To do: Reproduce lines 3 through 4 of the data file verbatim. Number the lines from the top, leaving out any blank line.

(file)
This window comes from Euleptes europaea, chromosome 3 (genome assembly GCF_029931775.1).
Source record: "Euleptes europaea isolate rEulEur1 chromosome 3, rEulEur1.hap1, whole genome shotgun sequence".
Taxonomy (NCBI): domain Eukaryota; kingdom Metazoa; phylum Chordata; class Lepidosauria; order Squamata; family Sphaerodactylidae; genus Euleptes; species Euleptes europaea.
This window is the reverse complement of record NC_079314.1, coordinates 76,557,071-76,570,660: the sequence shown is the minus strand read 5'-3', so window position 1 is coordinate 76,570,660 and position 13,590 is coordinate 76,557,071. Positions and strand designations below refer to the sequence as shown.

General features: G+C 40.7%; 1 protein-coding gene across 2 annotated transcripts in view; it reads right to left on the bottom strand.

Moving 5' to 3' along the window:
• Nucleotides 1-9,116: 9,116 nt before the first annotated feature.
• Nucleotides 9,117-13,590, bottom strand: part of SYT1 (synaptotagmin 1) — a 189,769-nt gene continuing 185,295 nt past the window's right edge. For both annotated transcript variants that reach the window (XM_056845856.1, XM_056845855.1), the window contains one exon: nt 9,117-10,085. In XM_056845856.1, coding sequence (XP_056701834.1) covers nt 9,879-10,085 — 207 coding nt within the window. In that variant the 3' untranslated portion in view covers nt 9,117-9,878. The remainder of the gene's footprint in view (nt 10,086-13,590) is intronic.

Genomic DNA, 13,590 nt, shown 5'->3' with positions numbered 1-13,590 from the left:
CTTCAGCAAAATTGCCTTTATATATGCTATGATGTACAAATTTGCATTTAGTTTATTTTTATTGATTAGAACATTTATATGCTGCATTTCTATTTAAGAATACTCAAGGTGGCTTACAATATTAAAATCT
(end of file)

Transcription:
Taxonomy (NCBI): domain Eukaryota; kingdom Metazoa; phylum Chordata; class Lepidosauria; order Squamata; family Sphaerodactylidae; genus Euleptes; species Euleptes europaea.
This window is the reverse complement of record NC_079314.1, coordinates 76,557,071-76,570,660: the sequence shown is the minus strand read 5'-3', so window position 1 is coordinate 76,570,660 and position 13,590 is coordinate 76,557,071. Positions and strand designations below refer to the sequence as shown.